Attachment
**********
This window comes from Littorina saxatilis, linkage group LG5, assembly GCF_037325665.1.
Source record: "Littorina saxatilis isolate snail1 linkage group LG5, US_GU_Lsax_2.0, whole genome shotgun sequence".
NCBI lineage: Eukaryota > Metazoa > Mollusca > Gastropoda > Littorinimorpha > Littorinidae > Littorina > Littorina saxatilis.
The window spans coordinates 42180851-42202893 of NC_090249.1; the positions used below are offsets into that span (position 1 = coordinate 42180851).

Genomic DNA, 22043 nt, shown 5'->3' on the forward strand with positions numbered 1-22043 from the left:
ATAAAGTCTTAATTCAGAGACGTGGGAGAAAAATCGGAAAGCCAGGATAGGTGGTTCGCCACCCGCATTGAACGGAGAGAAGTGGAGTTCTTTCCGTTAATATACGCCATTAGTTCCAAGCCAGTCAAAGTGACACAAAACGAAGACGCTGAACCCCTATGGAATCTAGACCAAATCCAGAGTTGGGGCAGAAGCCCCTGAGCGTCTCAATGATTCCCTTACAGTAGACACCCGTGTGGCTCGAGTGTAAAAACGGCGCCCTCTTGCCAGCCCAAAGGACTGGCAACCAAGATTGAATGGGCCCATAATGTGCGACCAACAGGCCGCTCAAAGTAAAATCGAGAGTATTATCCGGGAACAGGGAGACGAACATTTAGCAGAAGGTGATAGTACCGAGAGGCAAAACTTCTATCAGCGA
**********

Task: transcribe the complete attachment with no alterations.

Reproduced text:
This window comes from Littorina saxatilis, linkage group LG5, assembly GCF_037325665.1.
Source record: "Littorina saxatilis isolate snail1 linkage group LG5, US_GU_Lsax_2.0, whole genome shotgun sequence".
NCBI lineage: Eukaryota > Metazoa > Mollusca > Gastropoda > Littorinimorpha > Littorinidae > Littorina > Littorina saxatilis.
The window spans coordinates 42180851-42202893 of NC_090249.1; the positions used below are offsets into that span (position 1 = coordinate 42180851).

Genomic DNA, 22043 nt, shown 5'->3' on the forward strand with positions numbered 1-22043 from the left:
ATAAAGTCTTAATTCAGAGACGTGGGAGAAAAATCGGAAAGCCAGGATAGGTGGTTCGCCACCCGCATTGAACGGAGAGAAGTGGAGTTCTTTCCGTTAATATACGCCATTAGTTCCAAGCCAGTCAAAGTGACACAAAACGAAGACGCTGAACCCCTATGGAATCTAGACCAAATCCAGAGTTGGGGCAGAAGCCCCTGAGCGTCTCAATGATTCCCTTACAGTAGACACCCGTGTGGCTCGAGTGTAAAAACGGCGCCCTCTTGCCAGCCCAAAGGACTGGCAACCAAGATTGAATGGGCCCATAATGTGCGACCAACAGGCCGCTCAAAGTAAAATCGAGAGTATTATCCGGGAACAGGGAGACGAACATTTAGCAGAAGGTGATAGTACCGAGAGGCAAAACTTCTATCAGCGA